Venezuela Bonds Now Yield a Record 40 Points Over U.S. TreasuriesBy
Venezuelan debt is teetering toward default with average prices near 30 cents on the dollar.
As investors ponder an invite from the government to come to Caracas next week to discuss a restructuring (or renegotiation or refinancing, depending on which official is speaking), they now demand a record 40.8 percentage points of extra yield over U.S. Treasury bills to hold the country’s bonds. No one really expects those yields to pay out as Venezuela seeks debt relief, but they do give an idea as to just how distressed the securities have become.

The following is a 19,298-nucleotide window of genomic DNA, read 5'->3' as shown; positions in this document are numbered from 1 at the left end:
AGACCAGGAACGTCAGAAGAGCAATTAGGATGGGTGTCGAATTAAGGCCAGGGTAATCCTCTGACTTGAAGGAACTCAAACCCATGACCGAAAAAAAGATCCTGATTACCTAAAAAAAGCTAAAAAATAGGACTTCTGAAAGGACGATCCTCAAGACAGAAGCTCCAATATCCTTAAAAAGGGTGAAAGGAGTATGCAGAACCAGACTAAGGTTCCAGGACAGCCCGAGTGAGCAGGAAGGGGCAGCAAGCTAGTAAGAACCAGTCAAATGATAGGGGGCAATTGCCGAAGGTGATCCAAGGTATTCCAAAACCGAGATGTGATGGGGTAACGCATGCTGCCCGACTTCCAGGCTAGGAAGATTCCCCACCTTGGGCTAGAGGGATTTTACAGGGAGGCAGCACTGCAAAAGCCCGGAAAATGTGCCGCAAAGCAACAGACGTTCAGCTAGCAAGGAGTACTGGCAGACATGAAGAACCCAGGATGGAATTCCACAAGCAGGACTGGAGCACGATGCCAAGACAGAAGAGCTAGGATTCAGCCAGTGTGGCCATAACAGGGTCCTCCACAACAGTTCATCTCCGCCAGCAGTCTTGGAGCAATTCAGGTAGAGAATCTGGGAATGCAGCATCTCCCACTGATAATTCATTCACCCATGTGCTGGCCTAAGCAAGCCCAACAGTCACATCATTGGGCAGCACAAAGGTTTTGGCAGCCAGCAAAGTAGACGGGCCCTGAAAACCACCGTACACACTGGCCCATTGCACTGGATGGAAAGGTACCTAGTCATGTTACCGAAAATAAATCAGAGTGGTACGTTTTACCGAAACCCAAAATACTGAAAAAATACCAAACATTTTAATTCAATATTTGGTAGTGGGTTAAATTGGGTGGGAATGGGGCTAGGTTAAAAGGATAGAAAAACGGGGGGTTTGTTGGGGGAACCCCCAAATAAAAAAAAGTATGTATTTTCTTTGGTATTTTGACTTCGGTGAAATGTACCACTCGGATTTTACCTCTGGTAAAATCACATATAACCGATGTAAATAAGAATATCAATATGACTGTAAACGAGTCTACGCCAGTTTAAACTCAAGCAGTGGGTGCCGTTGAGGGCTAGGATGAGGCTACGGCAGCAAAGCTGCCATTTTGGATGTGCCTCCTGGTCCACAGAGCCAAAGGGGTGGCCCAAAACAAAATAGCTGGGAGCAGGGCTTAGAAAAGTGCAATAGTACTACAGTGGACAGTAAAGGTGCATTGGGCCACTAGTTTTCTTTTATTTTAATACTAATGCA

The spread implies that if the government were to issue new notes it would either have to pay a coupon near that figure or sell them at an extreme discount from the face price. In a normal sovereign restructuring, negotiations would probably lead to a haircut for bondholders around current prices. The problem is that U.S. sanctions ban creditors from engaging in financial transactions with President Nicolas Maduro’s regime. The individually sanctioned duo of Vice President Tareck El Aissami and acting Finance Minister Simon Zerpa (who also runs finances at state oil company PDVSA) won’t make the process any easier.
Here’s the chart with the white line showing the record spread over Treasuries and the blue line showing the average yield, according to data from JPMorgan Chase & Co. Perhaps the most surprising bit is that the average yield still hasn’t topped a very bad day in February 2016.